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My Disappointing Data, and What To Do With It

I should start by saying that I talked about my teacher data reports with some co-workers today and they had been e-mailed their usernames and passwords for their reports. So apparently not everyone had such a difficult time accessing their reports. I guess I’m just special.

Well, maybe not that special. Not according to my data reports at least. In fact I’m wholly average as an educator when it comes to teaching both math and reading. Not exactly the vote of confidence I was looking for.

I can’t say that I was surprised. I got my students’ test scores at the end of last school year, and I knew how they compared to those of my peers at my school and by extension the city. Test scores jumped up across the city last year, and my students? Well most of their scores went up, but some went down. Meaning, pardon the pun, I didn’t make the grade.

So my teacher data report confirmed what I already knew about my test scores. The only difference is it applied a percentile and a label to my shortcomings. And according to my students’ scores, or more accurately, my value-added score, I am average.

This is disappointing to say the least. I did not join NYC Teaching Fellows to be an average teacher. I became a teacher with the hopes that I would be an above-average educator. I wanted to fulfill every noble cliche — change lives, bring my kids to grade level and do my part to close the achievement gap. Now I knew that my first year was an abject failure in this regard, and my second year fell short too, but falling in the 41st and 38th percentile (side note: How low is the bar for “average”)? That’s a level of failure I never expected and have never experienced before.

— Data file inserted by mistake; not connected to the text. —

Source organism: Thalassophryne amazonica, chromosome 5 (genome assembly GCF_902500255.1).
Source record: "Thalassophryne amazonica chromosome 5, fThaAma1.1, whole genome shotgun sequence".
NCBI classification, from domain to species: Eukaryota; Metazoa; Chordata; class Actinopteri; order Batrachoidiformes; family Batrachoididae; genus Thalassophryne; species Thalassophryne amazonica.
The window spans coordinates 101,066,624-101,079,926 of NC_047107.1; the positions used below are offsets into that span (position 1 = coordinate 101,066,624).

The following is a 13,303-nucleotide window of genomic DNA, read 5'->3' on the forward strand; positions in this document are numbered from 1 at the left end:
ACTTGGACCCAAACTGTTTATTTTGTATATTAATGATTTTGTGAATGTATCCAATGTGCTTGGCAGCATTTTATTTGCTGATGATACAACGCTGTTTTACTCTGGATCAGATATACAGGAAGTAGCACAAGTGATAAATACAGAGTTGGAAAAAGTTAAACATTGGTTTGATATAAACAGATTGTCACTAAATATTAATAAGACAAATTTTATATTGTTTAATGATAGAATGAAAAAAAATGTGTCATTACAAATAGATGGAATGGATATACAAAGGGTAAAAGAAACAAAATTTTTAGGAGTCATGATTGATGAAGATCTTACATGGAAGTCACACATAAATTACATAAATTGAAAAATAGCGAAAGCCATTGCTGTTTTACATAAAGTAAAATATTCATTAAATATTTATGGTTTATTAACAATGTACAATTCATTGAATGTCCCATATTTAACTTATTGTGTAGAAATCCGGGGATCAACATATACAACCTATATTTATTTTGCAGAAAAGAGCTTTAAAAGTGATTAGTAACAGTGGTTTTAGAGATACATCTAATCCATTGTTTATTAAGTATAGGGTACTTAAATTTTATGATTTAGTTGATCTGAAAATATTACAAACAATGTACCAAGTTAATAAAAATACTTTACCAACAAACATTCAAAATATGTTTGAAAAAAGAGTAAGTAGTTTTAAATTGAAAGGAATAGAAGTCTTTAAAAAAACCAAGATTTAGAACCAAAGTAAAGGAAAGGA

Setting aside (for now) the issues with an evaluation tool that is based solely on test scores, the question is: What do I do with this information? What do these numbers really tell me? If they are meant to be a tool for improving my instruction I’m not sure how a few percentiles, even those broken down by gender and performance level, do this. If there were a way to look at data that was broken down by performance indicator and skill, or incorporated attendance and numerous other “x-factors,” I think that could affect my teaching in a much more meaningful way. In the meantime, the data report seems to be more of a general motivator to do better (what that means exactly is a topic for another post) than a tool to fix specific problems with my teaching.

About our First Person series:

First Person is where Chalkbeat features personal essays by educators, students, parents, and others trying to improve public education. Read our submission guidelines here.

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